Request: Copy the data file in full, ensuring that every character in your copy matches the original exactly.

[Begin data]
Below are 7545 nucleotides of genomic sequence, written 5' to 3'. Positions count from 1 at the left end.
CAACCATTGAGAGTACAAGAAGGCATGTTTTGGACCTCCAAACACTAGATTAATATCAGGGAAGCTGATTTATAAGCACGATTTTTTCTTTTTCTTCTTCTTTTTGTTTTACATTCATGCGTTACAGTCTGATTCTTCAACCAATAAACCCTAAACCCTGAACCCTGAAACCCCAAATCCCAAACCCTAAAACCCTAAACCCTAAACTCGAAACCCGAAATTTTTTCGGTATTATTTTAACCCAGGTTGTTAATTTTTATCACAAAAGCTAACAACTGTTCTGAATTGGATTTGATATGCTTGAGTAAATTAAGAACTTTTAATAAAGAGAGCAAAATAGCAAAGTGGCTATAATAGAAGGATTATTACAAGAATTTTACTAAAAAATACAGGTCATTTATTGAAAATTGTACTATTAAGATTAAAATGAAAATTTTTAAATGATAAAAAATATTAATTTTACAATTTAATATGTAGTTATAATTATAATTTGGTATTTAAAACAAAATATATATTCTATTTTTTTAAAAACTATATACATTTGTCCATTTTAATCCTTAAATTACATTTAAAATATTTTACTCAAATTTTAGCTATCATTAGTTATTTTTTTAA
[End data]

Below are 7545 nucleotides of genomic sequence, written 5' to 3'. Positions count from 1 at the left end.
CAACCATTGAGAGTACAAGAAGGCATGTTTTGGACCTCCAAACACTAGATTAATATCAGGGAAGCTGATTTATAAGCACGATTTTTTCTTTTTCTTCTTCTTTTTGTTTTACATTCATGCGTTACAGTCTGATTCTTCAACCAATAAACCCTAAACCCTGAACCCTGAAACCCCAAATCCCAAACCCTAAAACCCTAAACCCTAAACTCGAAACCCGAAATTTTTTCGGTATTATTTTAACCCAGGTTGTTAATTTTTATCACAAAAGCTAACAACTGTTCTGAATTGGATTTGATATGCTTGAGTAAATTAAGAACTTTTAATAAAGAGAGCAAAATAGCAAAGTGGCTATAATAGAAGGATTATTACAAGAATTTTACTAAAAAATACAGGTCATTTATTGAAAATTGTACTATTAAGATTAAAATGAAAATTTTTAAATGATAAAAAATATTAATTTTACAATTTAATATGTAGTTATAATTATAATTTGGTATTTAAAACAAAATATATATTCTATTTTTTTAAAAACTATATACATTTGTCCATTTTAATCCTTAAATTACATTTAAAATATTTTACTCAAATTTTAGCTATCATTAGTTATTTTTTTAA